News and notes
By TIMES WIRES
Published July 27, 2006
A thank-you note that no one can overlook
Why is St. Petersburg College thanking Gov. Jeb Bush with a billboard in Tallahassee? SPC president Carl Kuttler said he and student leaders agreed to spend $2,300 in vending machine proceeds on the billboard, about 10 blocks from the Governor's Mansion, after Bush spoke at graduation ceremonies this spring and took the time to shake every graduate's hand. Plus, he's helped the college launch a four-year teaching program and win an Apple Computer contract to train iPod technicians. "His impact on our students will last a lifetime," Kuttler said. But the billboard will last only a month.
'Brownie' to tell what Katrina taught him
Florida emergency managers gather in Sarasota today for midyear work sessions. Among the topics: "Effective Public Communications in a Crisis - Lessons Learned from Hurricane Katrina." The speaker: Michael Brown, who ran the Federal Emergency Management Agency during that particularly sad chapter in the nation's history. Apparently some lessons are learned the hard way.
Dear Lord: Send some house buyers - please
So it's come to this: The once-booming housing market is so bad that real estate agents in Manatee County are calling on a higher power. Re/Max Gulfstream agent Tierney Foster helped organize a call to prayer today at a Baptist church in East Manatee, the Bradenton Herald reports. Pastor Daniel Witte of Risen Savior Lutheran Church said there's no guarantee prayer can help the real estate market. "I've seen God answer prayers very swiftly, and I've seen him not answer what seems like dire needs," Witte said. "Sometimes God doesn't give immediate healing. He has a better plan."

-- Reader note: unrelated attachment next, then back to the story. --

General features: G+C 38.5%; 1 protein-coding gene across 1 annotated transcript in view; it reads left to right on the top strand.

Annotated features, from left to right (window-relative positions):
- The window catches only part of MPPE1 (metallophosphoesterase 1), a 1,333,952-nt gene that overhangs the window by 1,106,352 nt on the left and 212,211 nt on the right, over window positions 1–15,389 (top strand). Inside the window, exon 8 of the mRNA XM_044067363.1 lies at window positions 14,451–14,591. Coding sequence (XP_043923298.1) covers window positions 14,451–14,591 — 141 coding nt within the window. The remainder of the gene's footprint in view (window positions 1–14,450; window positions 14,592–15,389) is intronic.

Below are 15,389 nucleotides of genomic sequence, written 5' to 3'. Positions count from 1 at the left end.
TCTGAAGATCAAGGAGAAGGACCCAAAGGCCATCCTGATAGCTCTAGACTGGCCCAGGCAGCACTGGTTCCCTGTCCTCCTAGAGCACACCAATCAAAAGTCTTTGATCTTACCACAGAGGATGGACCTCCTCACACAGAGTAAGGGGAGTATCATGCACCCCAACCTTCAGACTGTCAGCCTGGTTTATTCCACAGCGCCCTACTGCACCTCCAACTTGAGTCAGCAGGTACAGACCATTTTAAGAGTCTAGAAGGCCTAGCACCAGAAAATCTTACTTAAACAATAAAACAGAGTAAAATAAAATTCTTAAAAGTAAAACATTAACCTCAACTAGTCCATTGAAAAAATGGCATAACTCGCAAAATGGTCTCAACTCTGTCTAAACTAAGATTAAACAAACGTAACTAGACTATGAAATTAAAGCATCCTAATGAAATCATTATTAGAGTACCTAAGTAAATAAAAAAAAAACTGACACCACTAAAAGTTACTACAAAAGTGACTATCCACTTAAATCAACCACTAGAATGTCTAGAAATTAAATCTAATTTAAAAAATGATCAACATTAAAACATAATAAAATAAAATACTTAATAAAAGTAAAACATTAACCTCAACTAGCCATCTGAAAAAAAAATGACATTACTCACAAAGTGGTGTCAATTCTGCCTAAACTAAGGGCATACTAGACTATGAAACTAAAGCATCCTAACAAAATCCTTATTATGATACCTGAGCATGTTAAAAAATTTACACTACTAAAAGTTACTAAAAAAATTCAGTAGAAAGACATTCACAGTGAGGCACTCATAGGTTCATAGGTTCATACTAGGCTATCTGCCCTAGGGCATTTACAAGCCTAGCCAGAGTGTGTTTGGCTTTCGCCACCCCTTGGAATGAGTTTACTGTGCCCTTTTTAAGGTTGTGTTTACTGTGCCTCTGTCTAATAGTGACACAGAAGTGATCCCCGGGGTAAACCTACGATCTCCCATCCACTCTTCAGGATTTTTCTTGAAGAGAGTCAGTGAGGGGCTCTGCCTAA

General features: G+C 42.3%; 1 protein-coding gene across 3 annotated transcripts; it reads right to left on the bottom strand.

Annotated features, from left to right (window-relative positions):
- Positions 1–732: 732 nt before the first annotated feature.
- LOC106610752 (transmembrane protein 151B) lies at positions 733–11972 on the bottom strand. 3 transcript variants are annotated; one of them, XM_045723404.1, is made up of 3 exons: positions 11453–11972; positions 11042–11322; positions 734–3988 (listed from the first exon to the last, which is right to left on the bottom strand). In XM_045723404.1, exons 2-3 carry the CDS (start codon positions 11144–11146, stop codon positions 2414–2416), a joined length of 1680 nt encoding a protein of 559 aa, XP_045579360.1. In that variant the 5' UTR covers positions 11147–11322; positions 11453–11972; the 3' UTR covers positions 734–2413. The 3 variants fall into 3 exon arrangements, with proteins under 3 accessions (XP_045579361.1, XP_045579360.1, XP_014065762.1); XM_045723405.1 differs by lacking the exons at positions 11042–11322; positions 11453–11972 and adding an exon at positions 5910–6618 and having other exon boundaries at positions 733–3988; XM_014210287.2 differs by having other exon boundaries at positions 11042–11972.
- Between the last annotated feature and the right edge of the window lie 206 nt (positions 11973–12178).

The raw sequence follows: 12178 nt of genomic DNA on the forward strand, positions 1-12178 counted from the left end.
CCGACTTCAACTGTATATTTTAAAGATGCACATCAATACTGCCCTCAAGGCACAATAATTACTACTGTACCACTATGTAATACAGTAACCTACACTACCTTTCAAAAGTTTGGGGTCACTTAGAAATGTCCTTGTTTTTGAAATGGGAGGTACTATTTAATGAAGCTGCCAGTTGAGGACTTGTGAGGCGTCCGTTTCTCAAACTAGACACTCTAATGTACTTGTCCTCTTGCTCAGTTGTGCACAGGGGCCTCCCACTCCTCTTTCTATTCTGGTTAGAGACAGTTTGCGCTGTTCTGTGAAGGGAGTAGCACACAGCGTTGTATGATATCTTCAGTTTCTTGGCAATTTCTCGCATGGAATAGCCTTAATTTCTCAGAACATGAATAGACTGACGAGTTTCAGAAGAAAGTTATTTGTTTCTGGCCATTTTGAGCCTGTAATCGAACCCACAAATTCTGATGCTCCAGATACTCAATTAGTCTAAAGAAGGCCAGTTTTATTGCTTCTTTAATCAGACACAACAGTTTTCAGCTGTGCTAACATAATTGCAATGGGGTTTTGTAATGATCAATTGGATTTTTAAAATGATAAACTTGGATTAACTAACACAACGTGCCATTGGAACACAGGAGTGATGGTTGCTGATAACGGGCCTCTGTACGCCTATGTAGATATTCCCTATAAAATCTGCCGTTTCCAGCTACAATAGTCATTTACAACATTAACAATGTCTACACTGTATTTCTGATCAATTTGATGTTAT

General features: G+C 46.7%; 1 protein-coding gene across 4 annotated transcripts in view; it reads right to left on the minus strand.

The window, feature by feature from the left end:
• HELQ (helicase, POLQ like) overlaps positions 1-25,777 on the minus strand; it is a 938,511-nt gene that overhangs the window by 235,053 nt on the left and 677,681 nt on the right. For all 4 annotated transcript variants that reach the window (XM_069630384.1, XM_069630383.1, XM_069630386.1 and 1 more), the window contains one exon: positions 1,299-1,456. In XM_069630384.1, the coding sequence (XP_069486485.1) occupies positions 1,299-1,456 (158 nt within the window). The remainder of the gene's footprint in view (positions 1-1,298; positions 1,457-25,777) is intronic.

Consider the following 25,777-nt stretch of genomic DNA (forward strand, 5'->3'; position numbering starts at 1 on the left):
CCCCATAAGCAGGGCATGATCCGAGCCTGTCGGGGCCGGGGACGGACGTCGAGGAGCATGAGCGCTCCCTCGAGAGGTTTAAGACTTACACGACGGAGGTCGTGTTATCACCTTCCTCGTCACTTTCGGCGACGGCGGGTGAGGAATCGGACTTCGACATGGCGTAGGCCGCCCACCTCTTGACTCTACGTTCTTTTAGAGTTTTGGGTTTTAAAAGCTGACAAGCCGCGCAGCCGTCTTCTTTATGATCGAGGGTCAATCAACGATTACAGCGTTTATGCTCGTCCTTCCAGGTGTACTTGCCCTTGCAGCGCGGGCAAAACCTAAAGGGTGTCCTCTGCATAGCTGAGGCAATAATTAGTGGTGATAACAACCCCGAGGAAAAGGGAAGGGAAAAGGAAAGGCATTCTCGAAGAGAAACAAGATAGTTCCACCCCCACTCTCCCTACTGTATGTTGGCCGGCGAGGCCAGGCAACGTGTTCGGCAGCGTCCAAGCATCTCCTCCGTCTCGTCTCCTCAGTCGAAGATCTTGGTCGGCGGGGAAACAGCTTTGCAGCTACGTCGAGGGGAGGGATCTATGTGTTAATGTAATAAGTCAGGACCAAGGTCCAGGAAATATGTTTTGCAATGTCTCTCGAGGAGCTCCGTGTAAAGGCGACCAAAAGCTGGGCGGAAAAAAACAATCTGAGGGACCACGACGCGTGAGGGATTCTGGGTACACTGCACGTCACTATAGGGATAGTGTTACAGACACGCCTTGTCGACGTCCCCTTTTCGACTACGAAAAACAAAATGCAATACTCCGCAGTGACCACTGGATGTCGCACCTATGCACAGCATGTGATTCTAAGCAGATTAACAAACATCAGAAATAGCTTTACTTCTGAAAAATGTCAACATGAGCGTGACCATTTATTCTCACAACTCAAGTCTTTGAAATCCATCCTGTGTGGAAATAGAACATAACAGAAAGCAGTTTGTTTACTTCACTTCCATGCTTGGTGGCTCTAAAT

Guide dog may be put to death for dogfight
Bob Jardine of Winter Haven is blind and takes his guide dog, Miden, wherever he goes. But now his beloved German shepherd faces a possible death sentence because of a confrontation last month with a 10-pound Maltese named Buddy, the Ledger of Lakeland reports. Polk County animal service investigators call Miden vicious. "They're trying to make my dog vicious because he was trying to protect me," said Jardine, 66. "My dog is trained to keep me safe." But Buddy's owner, Angie Horton, says her dog's four hours of surgery shows Miden has a vicious side. A hearing officer takes evidence in Bartow on Friday.
[Last modified July 27, 2006, 01:08:47]
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